Threat-based impersonation scams

Threat-based impersonation scams are common and can be traumatic for the victim.

Typically, scammers pretend to be from a government agency or well-known company who threaten you into handing over your money or personal information. This type of scam is commonly received over the phone, though it can also come via email or text message.

How the scam works

Scammers will impersonate government officials and say that you have an outstanding tax debt or that there are problems with your government benefits, immigration papers or visa status, and you need to pay the debt or other fees to fix the problem.

They will threaten you with a fine, disconnection, legal costs, or sometimes suggest you will be arrested or deported.

Case study – tax fraud

Eliza received a call apparently from the 'Australian Taxation Office', the caller told her she was being charged with tax fraud. Eliza apparently owed $4900 and if she didn't pay an initial instalment of $500, a warrant for her arrest would be issued and she could face jail.

The scammer pressured her by saying she had to make a decision and pay now, or be arrested. So Eliza gave the caller her credit card details, only to quickly realise she had been scammed.

Scammers will often pretend to be from a well-known, trusted business or organisation, including energy or telecommunications providers, Australia Post, banks and law enforcement agencies. They may call and ask for remote access to your computer to fix a problem. Or they may email you fake invoices or fines, and threaten to cancel your service or charge excessive penalty fees if you don't pay them immediately.

Case study – help Telstra

Olive received a call from 'Telstra' and was told her internet would be cut off immediately as her computer had been hacked and her accounts were at risk. She was shown the hackers' supposed logins, and was pressured into giving her online banking details.

Olive was asked to help catch the hackers by buying iTunes gift cards and was told $1600 would be transferred to her to pay for it. When Olive checked her account it looked like there was $1600 available. Olive bought the cards, gave the details to the 'Telstra technician' and was instructed not to use her computer until he called her back the next day. Olive became suspicious, and contacted her bank, who confirmed that $1600 had not been transferred and her account was now overdrawn.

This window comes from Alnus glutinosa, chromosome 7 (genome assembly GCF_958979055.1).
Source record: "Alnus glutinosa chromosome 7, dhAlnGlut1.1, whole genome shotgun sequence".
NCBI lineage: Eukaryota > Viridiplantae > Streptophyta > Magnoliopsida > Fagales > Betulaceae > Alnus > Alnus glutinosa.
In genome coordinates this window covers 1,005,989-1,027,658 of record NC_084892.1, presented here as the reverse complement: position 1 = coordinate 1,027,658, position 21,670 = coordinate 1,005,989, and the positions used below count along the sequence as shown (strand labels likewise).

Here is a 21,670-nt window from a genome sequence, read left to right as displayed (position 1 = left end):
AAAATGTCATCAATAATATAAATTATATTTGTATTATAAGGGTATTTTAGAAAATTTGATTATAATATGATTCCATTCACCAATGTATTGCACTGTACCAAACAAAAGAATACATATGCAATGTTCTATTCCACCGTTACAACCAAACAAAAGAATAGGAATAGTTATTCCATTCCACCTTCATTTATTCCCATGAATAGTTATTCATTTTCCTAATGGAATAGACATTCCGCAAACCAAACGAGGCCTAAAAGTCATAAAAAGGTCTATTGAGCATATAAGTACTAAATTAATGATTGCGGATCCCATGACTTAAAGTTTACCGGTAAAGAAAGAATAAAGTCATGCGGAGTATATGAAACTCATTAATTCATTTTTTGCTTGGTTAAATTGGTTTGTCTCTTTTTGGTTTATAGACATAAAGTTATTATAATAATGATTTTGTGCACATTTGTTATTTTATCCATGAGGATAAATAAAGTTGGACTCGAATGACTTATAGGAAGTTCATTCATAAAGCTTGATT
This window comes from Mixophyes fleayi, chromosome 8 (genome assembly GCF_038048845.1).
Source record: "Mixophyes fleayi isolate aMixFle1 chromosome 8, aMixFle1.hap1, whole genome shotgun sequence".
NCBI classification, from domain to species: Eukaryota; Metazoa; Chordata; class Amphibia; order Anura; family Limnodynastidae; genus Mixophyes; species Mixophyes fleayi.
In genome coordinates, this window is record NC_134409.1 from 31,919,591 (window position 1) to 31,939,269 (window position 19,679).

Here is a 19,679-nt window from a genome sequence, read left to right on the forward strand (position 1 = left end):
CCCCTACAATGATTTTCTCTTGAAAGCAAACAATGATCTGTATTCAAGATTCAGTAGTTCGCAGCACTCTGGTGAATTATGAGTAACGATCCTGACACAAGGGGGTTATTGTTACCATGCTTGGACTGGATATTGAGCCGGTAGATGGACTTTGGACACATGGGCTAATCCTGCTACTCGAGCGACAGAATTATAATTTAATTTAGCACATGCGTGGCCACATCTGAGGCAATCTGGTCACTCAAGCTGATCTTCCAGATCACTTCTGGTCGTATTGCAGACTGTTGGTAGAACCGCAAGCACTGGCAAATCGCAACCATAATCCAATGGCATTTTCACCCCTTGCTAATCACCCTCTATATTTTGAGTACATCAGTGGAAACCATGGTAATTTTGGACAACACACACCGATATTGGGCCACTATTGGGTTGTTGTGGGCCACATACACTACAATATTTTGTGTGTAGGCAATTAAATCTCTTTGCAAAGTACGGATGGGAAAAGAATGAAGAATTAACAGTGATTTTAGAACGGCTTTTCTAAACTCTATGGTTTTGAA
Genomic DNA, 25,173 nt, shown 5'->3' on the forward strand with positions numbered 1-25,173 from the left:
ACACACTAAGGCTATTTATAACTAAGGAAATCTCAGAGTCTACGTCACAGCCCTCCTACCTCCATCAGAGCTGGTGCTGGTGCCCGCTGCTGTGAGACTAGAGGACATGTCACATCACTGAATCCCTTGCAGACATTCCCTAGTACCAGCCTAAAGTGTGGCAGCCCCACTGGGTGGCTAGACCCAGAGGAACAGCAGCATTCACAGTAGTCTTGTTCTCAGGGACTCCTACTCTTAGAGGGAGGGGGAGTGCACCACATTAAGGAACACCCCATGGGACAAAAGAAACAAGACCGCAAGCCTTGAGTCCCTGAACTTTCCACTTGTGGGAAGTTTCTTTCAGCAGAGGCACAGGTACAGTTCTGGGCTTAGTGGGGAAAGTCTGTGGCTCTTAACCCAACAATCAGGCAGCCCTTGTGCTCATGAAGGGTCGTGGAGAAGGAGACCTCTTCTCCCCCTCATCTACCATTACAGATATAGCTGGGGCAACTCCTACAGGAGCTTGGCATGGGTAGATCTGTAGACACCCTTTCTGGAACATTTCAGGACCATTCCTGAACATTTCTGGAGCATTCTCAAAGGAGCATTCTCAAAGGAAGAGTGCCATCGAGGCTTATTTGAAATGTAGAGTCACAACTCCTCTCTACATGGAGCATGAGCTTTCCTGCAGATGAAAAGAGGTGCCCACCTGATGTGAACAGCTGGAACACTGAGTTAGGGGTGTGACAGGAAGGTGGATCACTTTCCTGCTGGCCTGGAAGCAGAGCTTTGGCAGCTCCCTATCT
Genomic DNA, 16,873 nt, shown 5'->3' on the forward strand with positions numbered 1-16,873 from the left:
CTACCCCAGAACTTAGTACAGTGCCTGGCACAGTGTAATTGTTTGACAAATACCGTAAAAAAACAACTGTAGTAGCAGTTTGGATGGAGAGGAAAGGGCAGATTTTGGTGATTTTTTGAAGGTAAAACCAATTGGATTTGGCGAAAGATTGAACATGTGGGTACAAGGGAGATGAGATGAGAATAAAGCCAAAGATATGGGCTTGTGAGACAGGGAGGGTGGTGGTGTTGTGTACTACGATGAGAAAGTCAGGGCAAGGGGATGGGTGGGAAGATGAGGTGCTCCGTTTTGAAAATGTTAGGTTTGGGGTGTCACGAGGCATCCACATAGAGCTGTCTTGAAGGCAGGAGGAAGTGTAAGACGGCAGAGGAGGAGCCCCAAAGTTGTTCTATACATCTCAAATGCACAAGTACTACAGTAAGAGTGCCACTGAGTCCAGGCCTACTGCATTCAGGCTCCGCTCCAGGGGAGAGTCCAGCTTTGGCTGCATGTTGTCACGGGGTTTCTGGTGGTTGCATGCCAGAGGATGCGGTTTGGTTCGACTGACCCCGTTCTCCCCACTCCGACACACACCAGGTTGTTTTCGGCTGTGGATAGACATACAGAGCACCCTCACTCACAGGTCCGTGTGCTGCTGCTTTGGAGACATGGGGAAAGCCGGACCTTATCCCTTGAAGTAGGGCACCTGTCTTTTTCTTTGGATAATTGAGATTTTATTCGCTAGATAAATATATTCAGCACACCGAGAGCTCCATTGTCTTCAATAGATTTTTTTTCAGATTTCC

If the scammer sends an email, it is likely to include an attachment or a link where you can download proof of the 'bill', 'fine' or 'missed delivery details', but opening the attachment or downloading the file can infect your computer with malware.

Case study – infringement notice

Anthony received an email apparently from 'the Australian Federal Police' with an infringement notice attached for a speeding violation. If he didn't pay the fine within 28 days, enforcement action would be taken and he could be prosecuted in the Magistrates' Court. Anthony attempted to open the attachment, however the file was corrupted. Fortunately, his computer security software alerted him there was a security threat and disabled the file.

Protect yourself

  • When dealing with uninvited or unexpected contact from a government agency or trusted business—whether over the phone, by email, in person or through social media—always consider the possibility that it may be a scam.
  • If you're unsure whether a call or email is real, verify the identity of the contact through an independent source, such as a phone book or online search. Don't use the contact details provided by the caller or in the message they sent to you.
  • Don't be pressured by a threatening caller. Hang up, then check whether their story is real.
  • If you're still unsure, speak to a trusted friend or family member about what has happened.
  • Never send money or give your bank account details, credit card details or other personal information to anyone you don't know or trust..
  • A government agency or trusted business will never ask you to pay by unusual methods, such as a gift or store card, iTunes card, wire transfer or bitcoin.
  • Don't open suspicious texts, pop-up windows or emails and don't click on links or open attachmentsjustdelete them.
  • Never give anyone remote access to your computer if they've contacted you out of the blue—whetherthrough a phone call, pop up window or emailandeven if they claim to be from a well-known company that you know and trust.

What to do if you have been scammed

  • If you've lost money or given personal information to a scammer, there are steps you can take straight away to limit the damage and protect yourself from further loss:
  • If you've sent money or shared your banking or credit card details, contact your financial institution immediately. They may be able to stop or reverse a transaction, or close your account.
  • If you've given your personal information to a scammer, visit IDCARE, Australia's not-for-profit national identity and cyber support service. IDCARE can work with you to develop a specific response plan to your situation and support you through the process.
  • As scammers are often based overseas, it is extremely difficult to track them down or take action against them. So take the time to warn your friends and family about these scams.

More information

Read more about protecting yourself from scams.